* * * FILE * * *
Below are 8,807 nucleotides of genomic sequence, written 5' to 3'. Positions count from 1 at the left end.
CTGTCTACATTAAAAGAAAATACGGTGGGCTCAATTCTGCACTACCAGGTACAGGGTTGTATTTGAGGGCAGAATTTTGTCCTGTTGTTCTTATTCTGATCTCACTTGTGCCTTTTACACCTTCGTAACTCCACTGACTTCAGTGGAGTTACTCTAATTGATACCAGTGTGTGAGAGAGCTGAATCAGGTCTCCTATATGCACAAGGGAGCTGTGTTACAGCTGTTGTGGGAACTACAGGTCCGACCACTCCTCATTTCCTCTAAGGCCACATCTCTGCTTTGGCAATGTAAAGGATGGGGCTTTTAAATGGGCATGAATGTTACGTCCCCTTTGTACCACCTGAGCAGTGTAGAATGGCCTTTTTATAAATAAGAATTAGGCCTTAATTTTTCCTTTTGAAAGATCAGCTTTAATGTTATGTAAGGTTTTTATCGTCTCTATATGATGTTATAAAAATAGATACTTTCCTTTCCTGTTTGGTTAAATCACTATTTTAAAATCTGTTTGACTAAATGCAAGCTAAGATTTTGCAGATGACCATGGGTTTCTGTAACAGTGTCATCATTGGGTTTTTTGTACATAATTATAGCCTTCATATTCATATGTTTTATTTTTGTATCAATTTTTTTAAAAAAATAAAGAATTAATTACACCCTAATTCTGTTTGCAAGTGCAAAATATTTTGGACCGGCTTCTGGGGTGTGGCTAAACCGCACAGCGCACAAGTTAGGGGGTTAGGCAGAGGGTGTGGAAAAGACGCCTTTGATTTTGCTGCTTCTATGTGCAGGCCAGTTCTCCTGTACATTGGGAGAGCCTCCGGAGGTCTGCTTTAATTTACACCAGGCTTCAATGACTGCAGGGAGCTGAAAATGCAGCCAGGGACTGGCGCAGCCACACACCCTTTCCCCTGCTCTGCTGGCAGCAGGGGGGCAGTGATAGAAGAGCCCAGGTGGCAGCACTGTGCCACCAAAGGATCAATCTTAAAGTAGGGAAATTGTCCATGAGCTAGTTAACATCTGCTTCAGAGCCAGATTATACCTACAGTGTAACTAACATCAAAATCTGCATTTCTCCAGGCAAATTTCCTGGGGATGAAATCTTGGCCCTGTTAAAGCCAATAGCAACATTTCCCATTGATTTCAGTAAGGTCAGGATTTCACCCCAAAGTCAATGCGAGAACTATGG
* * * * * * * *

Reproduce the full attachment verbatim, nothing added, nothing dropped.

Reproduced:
Below are 8,807 nucleotides of genomic sequence, written 5' to 3'. Positions count from 1 at the left end.
CTGTCTACATTAAAAGAAAATACGGTGGGCTCAATTCTGCACTACCAGGTACAGGGTTGTATTTGAGGGCAGAATTTTGTCCTGTTGTTCTTATTCTGATCTCACTTGTGCCTTTTACACCTTCGTAACTCCACTGACTTCAGTGGAGTTACTCTAATTGATACCAGTGTGTGAGAGAGCTGAATCAGGTCTCCTATATGCACAAGGGAGCTGTGTTACAGCTGTTGTGGGAACTACAGGTCCGACCACTCCTCATTTCCTCTAAGGCCACATCTCTGCTTTGGCAATGTAAAGGATGGGGCTTTTAAATGGGCATGAATGTTACGTCCCCTTTGTACCACCTGAGCAGTGTAGAATGGCCTTTTTATAAATAAGAATTAGGCCTTAATTTTTCCTTTTGAAAGATCAGCTTTAATGTTATGTAAGGTTTTTATCGTCTCTATATGATGTTATAAAAATAGATACTTTCCTTTCCTGTTTGGTTAAATCACTATTTTAAAATCTGTTTGACTAAATGCAAGCTAAGATTTTGCAGATGACCATGGGTTTCTGTAACAGTGTCATCATTGGGTTTTTTGTACATAATTATAGCCTTCATATTCATATGTTTTATTTTTGTATCAATTTTTTTAAAAAAATAAAGAATTAATTACACCCTAATTCTGTTTGCAAGTGCAAAATATTTTGGACCGGCTTCTGGGGTGTGGCTAAACCGCACAGCGCACAAGTTAGGGGGTTAGGCAGAGGGTGTGGAAAAGACGCCTTTGATTTTGCTGCTTCTATGTGCAGGCCAGTTCTCCTGTACATTGGGAGAGCCTCCGGAGGTCTGCTTTAATTTACACCAGGCTTCAATGACTGCAGGGAGCTGAAAATGCAGCCAGGGACTGGCGCAGCCACACACCCTTTCCCCTGCTCTGCTGGCAGCAGGGGGGCAGTGATAGAAGAGCCCAGGTGGCAGCACTGTGCCACCAAAGGATCAATCTTAAAGTAGGGAAATTGTCCATGAGCTAGTTAACATCTGCTTCAGAGCCAGATTATACCTACAGTGTAACTAACATCAAAATCTGCATTTCTCCAGGCAAATTTCCTGGGGATGAAATCTTGGCCCTGTTAAAGCCAATAGCAACATTTCCCATTGATTTCAGTAAGGTCAGGATTTCACCCCAAAGTCAATGCGAGAACTATGG